Caveman's Blog

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Sql Server: How to copy a table?

with 27 comments


This is the simplest way to copy a table into another (new) table in the same SQL Server database. This way of copying does not copy constraints and indexes.

select * into <destination table> from <source table>

Example:
Select * into employee_backup from employee

We can also select only a few columns into the destination table like below


select col1, col2, col3 into <destination table>
from <source table>

Example:
Select empId, empFirstName, empLastName, emgAge into employee_backup
from employee

Use this to copy only the structure of the source table.


select * into <destination table> from <source table> where 1 = 2

Example:
select * into employee_backup from employee where 1=2

Use this to copy a table across two database in the same Sql Server.


select * into <destination database.dbo.destination table>
from <source database.dbo.source table>

Example:
select * into Mydatabase2.dbo.employee_backup
from mydatabase1.dbo.employee

Any one of the following methods can be employed to copy a table into a destination database on a different SQL Server.

1. Data Transformation Service (DTS) – SQL Server 2000.
2. SQL Server Integration Service (SSIS) – SQL Server 2005
3. SQL Server “Export Data” task. – SQL Server 2000/2005
4. Create a linked Server of the destination SQL Server on the source SQL Server and then copy the table. – SQL Server 2000/ 2005.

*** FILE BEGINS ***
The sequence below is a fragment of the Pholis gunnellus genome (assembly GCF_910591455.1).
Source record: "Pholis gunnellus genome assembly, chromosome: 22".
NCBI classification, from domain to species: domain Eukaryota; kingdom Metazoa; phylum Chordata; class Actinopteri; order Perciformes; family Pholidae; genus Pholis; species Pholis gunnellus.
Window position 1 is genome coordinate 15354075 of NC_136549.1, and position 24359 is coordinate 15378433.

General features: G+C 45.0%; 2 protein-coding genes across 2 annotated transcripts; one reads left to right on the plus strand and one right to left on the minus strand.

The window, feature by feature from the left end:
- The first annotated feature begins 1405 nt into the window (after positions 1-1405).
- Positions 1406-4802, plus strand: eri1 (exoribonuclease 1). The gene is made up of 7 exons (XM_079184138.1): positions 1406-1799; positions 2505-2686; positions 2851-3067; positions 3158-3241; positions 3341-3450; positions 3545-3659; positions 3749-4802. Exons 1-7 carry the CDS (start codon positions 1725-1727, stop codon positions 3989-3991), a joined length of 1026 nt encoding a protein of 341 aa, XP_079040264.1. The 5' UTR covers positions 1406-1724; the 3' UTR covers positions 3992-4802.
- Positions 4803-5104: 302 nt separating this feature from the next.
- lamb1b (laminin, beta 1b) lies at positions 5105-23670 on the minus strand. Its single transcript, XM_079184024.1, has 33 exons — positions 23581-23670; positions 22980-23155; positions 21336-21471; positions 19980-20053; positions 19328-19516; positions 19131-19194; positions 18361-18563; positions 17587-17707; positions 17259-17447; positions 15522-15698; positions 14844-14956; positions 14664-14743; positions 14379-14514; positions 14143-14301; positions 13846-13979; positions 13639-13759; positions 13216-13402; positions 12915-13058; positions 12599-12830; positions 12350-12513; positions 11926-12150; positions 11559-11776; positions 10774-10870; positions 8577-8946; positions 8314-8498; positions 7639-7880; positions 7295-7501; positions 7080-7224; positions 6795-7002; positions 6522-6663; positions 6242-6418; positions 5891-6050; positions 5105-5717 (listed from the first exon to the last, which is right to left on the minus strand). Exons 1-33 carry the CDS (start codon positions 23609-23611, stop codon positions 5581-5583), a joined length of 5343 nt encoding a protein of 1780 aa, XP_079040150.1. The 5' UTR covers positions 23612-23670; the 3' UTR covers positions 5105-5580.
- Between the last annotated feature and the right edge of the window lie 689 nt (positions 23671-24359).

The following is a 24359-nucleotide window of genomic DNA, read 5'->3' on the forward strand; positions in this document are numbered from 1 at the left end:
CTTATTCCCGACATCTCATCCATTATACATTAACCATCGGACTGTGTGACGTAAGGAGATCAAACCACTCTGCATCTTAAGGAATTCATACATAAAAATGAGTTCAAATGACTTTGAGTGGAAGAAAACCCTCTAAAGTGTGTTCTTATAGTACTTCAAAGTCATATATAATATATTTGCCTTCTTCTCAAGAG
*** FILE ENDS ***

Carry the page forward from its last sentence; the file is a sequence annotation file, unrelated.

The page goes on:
5. We can also use sp_generate_inserts to generate data insertion scripts and then run the insert scripts.
6. I almost forgot this 😉 you can open the source table , select the row(s), copy (ctrl + C) the row(s), open the destination table and then paste (ctrl + V) the row(s).

Update: 3/27/2013: Check out my other post on how to copy a large table.

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27 Responses

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  1. […] Sql Server: How to copy a table? « Caveman's Blog […]

  2. Hey blog owner, want a free consultation on how to get more traffic? We are live consulting now.

    Best-SEO

    March 6, 2010 at 11:13 pm

  3. Excellent information, just saved my life.

    Nag

    May 11, 2010 at 1:17 pm

  4. I have a little problem.. how can I transfer a data from one DB (tableX) to other DB (same structure tableX) if the table already exists and have some data… I want to append it…
    It gives me error that that table already exists… any solution? Thanks.

    Spider

    December 11, 2010 at 11:06 am

    • Since your table already exits in the destination database, you will have to write something like below:

      insert into
      select * from where [condition]

      cavemansblog

      December 19, 2010 at 2:17 am

      • Thank you for the clear example; it was exactly what I was looking for!

        Dennis

        November 25, 2011 at 10:55 am

  5. Thank’s ^_^

    Nunung

    April 26, 2011 at 11:21 pm

  6. […] A good explanation from Caveman’s Blog here: Sql Server: How to copy a table? […]